Anthony Perridge, VP International, ThreatQuotient In 2017, the value per Bitcoin reached over €20,000 (£17,324) – a climax in the…

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Anthony Perridge, VP International, ThreatQuotient

In 2017, the value per Bitcoin reached over €20,000 (£17,324) – a climax in the hype surrounding the cryptocurrency. However, confidence has been lacking for the price to remain stable. To date, online currencies are more speculation than real means of payment as concerns around security are being raised. An establishment is only possible if users believe in the value’s sustainability, and this applies to every means of payment.

In no industry is the subjective perception of security as important as in the field of finance. Both private users and large customers are increasingly handling transactions online, so the fear of digital innovation isn’t what stop them from adopting this type of currency. It’s security they really care about, or rather their data’s security. The financial sector has acknowledged this and, must above all focus on security to appease the apprehensions some might have.

Blockchain is considered safe to this day, yet speculation is causing such great uncertainty that cryptocurrencies have not yet developed into serious competition for established currencies. IT decision-makers should therefore always keep in mind the importance of the users’ sense of security in their industry. As part of their digital transformation, many financial organisations have implemented several security tools and also have their own security teams.

These are necessary to comply with legal requirements. After all, almost all other sectors depend on the financial sector. Of course, it is also about the security of customers and partners’ data. Therefore, it is not surprising that this industry has taken a pioneering role over the years. While some organisations already have their own Security Operations Centres (SOCs) to respond to potential threats and identify Indicators of Compromise (IoCs), they should think about other ways to optimise their organisation’s cybersecurity.

From information to intelligence

The SANS Institute recently investigated the latest developments in security and revealed that companies are increasingly taking advantage of Cyber Threat Intelligence (CTI). The findings show a development that goes beyond the expertise of IOC and gives a new perspective of Threat Intelligence.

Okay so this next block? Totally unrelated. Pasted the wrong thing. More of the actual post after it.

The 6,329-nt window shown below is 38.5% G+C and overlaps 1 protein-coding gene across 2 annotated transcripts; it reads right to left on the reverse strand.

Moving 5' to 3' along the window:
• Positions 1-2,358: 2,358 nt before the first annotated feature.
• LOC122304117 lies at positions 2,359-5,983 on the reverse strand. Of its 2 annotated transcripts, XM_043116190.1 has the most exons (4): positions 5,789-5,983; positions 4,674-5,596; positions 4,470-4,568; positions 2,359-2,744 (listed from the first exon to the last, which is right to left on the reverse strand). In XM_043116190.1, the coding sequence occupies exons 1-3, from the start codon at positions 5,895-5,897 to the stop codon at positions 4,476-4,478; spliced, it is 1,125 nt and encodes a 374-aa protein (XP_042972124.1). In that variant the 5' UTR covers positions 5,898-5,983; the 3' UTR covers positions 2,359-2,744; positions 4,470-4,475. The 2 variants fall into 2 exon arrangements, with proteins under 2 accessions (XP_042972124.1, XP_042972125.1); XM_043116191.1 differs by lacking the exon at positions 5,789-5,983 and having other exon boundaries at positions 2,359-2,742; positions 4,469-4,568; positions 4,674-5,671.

It is well known that public sources such as the National Cyber Security Centre (NCSC), security vendors and open source communities publish reports and threat feeds on current threats. At the same time, security tools such as Security Information and Event Management (SIEM) or firewalls also collect information that can be used to combat threats and create a situational picture. In addition, there are industry-specific Information Sharing and Analysis Centres (ISACs) that organisations can participate in. The number and quality of both information sources and IoCs continues to grow and is currently the most important resource for an effective cyber-defence.

However, the trend is moving towards Tactics, Techniques and Procedures (TTPs), meaning a better understanding of how the attackers want to penetrate victims’ networks. Instead of focusing only on the evidence of attacks, IT teams should work to stay one step ahead of the criminals by anticipating their next steps: leveraging cyber threat intelligence.

Thus, it is necessary to step away from the manual evaluation of individual fragments to the building of strategic knowledge about the danger landscape and the extent of the threats for the own systems. Without support, the analysis of IoCs is extremely time-consuming. Indeed, IT teams in the financial sector can sometimes find themselves having to compare and check data from different sources manually. In this situation, there’s no agreement on the activities between the individual teams, the work become inefficient and information silos start to emerge. At the same time the number of attacks continues to increase, and the growing networking infrastructures are also more complex.

When IT departments do not have an overview of their own security situation, there is no basis for creating trust – the basic but crucial quality that we mentioned earlier. CTI works at this point: SANS notes that after deploying an appropriate platform, 81 percent see their defence and detection capabilities as improved. It involves partial or complete automation to turn the available information into actionable intelligence and use it in your own organisation.

Building your own Threat Library in practice